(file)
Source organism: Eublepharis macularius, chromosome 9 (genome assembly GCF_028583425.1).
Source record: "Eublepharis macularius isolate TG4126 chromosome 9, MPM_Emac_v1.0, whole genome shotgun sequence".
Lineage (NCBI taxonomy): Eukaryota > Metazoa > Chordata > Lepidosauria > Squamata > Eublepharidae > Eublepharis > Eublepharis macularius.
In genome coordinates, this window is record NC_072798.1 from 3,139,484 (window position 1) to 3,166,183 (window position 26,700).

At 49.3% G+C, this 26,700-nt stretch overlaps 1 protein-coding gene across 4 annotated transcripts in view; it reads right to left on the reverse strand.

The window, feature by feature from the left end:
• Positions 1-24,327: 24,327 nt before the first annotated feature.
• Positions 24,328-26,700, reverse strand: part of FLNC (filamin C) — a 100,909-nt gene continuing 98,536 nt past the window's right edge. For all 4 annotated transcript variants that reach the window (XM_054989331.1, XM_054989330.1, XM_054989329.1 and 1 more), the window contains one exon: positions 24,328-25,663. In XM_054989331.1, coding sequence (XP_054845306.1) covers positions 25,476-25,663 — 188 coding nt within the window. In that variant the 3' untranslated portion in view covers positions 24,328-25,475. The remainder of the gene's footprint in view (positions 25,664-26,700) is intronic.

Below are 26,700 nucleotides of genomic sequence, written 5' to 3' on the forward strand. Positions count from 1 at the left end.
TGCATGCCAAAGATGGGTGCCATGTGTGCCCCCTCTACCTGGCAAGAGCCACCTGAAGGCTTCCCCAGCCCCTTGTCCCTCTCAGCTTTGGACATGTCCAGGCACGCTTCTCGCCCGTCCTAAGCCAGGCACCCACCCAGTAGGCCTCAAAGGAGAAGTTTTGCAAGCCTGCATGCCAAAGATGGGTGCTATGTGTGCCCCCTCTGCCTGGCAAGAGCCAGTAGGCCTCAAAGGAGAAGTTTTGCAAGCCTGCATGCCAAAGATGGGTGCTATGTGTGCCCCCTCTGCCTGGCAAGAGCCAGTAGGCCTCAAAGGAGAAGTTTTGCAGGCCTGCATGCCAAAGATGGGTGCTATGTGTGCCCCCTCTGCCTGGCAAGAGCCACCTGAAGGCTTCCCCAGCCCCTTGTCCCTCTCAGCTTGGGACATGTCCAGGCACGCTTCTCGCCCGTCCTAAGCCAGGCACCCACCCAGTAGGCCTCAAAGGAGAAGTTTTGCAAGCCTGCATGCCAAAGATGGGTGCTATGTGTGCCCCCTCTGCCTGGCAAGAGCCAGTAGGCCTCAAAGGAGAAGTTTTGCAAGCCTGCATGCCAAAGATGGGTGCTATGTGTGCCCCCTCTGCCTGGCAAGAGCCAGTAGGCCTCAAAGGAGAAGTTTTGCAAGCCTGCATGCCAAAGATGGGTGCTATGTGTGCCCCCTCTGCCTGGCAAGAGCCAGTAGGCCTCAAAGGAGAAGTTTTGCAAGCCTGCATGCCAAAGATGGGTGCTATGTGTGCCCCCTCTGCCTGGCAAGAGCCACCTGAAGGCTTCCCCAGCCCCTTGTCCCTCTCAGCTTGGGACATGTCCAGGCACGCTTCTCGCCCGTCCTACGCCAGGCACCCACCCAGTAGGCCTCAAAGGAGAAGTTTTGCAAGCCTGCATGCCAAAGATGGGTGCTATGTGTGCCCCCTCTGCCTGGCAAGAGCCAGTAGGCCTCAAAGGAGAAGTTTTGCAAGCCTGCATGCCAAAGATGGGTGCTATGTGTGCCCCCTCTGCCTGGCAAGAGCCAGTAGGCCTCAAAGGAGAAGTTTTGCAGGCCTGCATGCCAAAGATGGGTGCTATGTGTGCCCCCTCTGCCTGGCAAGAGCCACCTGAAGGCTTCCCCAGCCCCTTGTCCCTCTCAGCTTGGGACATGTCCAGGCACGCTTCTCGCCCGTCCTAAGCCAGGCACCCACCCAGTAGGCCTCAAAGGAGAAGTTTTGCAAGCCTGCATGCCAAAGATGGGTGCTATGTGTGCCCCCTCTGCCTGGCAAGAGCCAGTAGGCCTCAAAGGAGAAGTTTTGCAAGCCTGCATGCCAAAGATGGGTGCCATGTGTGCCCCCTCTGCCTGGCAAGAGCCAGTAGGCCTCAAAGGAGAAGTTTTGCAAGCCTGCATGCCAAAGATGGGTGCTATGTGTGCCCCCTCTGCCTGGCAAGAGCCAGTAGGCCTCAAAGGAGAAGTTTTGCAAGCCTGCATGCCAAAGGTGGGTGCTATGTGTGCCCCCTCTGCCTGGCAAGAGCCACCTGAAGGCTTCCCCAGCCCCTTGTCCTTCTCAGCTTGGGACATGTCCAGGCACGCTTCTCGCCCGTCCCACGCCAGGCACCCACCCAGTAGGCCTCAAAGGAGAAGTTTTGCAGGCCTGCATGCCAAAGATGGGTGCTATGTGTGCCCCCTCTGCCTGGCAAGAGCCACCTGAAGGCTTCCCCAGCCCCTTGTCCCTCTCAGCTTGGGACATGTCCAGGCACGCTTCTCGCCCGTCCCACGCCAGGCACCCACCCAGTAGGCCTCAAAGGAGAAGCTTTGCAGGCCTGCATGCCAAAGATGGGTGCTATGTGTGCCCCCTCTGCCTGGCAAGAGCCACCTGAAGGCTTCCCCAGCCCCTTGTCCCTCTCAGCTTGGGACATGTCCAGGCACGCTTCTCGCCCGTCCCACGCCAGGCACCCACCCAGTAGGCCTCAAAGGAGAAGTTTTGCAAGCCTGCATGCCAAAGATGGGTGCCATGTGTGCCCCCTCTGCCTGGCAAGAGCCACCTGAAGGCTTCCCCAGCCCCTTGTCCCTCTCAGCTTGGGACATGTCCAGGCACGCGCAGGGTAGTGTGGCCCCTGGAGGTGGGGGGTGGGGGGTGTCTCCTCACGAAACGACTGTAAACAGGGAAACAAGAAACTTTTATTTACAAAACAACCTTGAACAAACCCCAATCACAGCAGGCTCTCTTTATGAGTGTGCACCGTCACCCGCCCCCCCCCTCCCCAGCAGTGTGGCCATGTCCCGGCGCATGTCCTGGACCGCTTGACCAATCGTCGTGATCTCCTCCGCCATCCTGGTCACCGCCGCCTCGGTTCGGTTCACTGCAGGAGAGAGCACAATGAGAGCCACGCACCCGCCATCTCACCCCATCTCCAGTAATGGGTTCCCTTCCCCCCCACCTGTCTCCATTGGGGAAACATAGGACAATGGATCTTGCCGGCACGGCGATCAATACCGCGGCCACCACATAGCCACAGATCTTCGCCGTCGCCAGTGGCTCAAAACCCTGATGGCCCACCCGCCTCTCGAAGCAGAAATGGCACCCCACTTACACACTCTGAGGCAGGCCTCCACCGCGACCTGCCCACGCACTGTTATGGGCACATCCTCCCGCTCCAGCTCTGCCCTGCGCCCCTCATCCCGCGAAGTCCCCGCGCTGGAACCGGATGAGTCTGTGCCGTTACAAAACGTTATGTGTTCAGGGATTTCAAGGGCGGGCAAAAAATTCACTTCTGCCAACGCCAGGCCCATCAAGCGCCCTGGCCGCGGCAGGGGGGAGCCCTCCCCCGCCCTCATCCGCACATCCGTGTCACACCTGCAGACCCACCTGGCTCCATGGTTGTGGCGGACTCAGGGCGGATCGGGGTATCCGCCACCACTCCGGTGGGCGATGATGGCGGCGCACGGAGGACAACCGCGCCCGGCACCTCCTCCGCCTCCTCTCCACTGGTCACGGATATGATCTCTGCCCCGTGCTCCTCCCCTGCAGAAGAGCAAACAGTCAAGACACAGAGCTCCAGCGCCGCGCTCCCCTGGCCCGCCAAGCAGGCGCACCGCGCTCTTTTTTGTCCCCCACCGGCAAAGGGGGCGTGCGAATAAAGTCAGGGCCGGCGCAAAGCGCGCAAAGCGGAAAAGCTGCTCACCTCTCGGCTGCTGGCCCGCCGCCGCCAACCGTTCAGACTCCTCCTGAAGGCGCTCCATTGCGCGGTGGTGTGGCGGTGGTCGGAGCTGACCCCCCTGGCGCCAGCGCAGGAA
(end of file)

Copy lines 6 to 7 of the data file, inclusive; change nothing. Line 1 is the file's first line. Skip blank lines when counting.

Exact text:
The window, feature by feature from the left end:
• Positions 1-24,327: 24,327 nt before the first annotated feature.